2. Left-click on Update & security.
  3. In the left column, left-click on Backup.

How to open File History in the Control Panel

  1. Left-click on the Start Windows logo menu.
  2. Scroll down to Windows System and left-click on it to expand it out.
  3. Left-click on Control Panel.
  4. If viewing by category, left-click on Save backup copies of your file with File History. If viewing by large/small icons, left-click on File History.

or

  1. In the search box next to the Start Windows logo button, type Control Panel, and click on it from the results.
  2. If viewing by category, left-click on Save backup copies of your file with File History. If viewing by large/small icons, left-click on File History.

Here is a breakdown of what options can be changed and where to find them.

File History option Settings Control Panel
Turn on or off X X
Manually run File History X  
Change frequency (how often it runs) and duration (how long they are kept) of history X X
Add or remove folders X  
Exclude folders (useful for sub-folders) X X
Change where backups are stored X X
Clean up older versions   X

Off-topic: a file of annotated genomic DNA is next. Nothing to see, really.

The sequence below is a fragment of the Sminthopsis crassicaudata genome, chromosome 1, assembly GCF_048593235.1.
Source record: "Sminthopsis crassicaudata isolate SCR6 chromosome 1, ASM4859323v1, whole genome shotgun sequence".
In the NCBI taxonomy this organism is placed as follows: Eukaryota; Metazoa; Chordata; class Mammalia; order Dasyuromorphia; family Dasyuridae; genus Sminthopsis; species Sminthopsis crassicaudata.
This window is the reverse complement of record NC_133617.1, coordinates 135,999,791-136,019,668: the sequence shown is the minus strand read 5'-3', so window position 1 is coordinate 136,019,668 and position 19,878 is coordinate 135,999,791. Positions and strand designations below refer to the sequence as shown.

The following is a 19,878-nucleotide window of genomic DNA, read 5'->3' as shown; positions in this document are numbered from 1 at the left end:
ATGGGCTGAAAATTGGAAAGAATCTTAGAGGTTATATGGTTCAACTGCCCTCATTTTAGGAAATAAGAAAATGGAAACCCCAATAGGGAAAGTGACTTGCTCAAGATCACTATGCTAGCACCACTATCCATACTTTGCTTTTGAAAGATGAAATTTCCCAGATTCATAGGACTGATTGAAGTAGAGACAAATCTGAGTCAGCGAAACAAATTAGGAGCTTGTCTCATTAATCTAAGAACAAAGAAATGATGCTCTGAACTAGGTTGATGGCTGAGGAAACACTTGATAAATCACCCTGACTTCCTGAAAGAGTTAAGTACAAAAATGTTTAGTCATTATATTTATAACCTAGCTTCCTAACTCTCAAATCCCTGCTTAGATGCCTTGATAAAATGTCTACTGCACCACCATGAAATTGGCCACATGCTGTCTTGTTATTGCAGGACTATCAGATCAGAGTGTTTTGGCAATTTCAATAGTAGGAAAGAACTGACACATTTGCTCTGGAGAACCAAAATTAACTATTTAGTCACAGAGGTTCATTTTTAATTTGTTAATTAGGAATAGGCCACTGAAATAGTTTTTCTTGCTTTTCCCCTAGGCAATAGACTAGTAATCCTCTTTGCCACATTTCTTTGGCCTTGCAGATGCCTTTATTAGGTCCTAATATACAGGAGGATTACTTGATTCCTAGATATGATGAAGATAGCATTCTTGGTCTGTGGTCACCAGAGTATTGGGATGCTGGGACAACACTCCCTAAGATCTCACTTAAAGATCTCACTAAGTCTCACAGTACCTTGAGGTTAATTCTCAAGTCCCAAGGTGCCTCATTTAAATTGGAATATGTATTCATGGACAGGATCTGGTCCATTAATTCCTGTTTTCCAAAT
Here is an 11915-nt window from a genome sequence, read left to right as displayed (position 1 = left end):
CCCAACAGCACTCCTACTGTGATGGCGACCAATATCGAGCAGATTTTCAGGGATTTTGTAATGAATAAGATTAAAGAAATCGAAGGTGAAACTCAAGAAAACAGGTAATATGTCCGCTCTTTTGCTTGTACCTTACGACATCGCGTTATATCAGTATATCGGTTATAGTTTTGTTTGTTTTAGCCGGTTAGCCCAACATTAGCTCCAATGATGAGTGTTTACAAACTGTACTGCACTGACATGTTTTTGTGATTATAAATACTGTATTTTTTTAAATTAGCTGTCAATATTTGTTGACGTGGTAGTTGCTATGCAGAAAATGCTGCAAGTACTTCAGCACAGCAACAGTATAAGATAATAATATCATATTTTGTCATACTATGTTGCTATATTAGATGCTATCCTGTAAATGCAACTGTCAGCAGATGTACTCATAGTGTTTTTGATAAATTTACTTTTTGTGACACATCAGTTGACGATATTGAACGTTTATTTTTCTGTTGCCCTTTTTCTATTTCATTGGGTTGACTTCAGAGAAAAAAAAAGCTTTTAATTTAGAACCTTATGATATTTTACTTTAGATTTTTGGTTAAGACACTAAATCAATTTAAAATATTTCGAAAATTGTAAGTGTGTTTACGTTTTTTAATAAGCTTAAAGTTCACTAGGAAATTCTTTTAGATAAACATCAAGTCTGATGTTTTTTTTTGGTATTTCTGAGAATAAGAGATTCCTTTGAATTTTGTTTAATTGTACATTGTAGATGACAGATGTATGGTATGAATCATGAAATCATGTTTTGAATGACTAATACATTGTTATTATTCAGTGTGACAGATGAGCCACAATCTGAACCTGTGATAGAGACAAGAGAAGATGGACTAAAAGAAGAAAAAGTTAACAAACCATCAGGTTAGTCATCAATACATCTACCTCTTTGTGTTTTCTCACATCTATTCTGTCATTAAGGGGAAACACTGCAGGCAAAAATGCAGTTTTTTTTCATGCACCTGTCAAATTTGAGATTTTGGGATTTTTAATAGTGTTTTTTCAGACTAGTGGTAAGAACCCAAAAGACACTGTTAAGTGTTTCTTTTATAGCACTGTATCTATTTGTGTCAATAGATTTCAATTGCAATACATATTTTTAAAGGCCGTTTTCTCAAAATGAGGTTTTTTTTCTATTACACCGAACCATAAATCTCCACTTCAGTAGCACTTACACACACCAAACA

Restore files   X

Using Windows Backup to back up your files

The Windows Backup version included in Windows 10 is actually from Windows 7, hence the name in the Control Panel, Backup and Restore (Windows 7). If you used the version in Windows 7, everything will be familiar to you. With Windows Backup, you can back up just specific files and folders or do a complete system backup/system image. And you can schedule it to run whenever you want.

The main screen for Windows Backup
The main screen for Windows Backup

But unlike File History, Windows Backup creates a single backup that gets updated when it is run. No multiple file versions here, just the latest version of files at the time Windows Backup was run.

Along with using an external drive or network folder for backup, Windows Backup can also use CDs or DVDs. But if you're going to do a complete system backup on CD's or DVD's, be prepared with plenty of blank disks.

If you're creating a complete system image, remember to make a system repair disk to go along with it. If you ever need to restore your computer from a Windows Backup image, you will need to boot your computer from it. The link to create it is in the left-hand column.

How to open Windows Backup in Settings

  1. Left-click on the Start Windows logo menu and select Settings (the gear icon).
  2. Left-click on Update & security.
  3. In the left column, left-click on Backup.
  4. In the right column, left-click on Go to Backup and Restore (Windows 7).

How to open Windows Backup in the Control Panel

  1. Left-click on the Start Windows logo menu.
  2. Scroll down to Windows System and left-click on it to expand it out.
  3. Left-click on Control Panel.
  4. Left-click on Backup and Restore (Windows 7).

or

  1. In the search box next to the Start Windows logo button, type Control Panel, and click on it from the results.
  2. Left-click on Backup and Restore (Windows 7).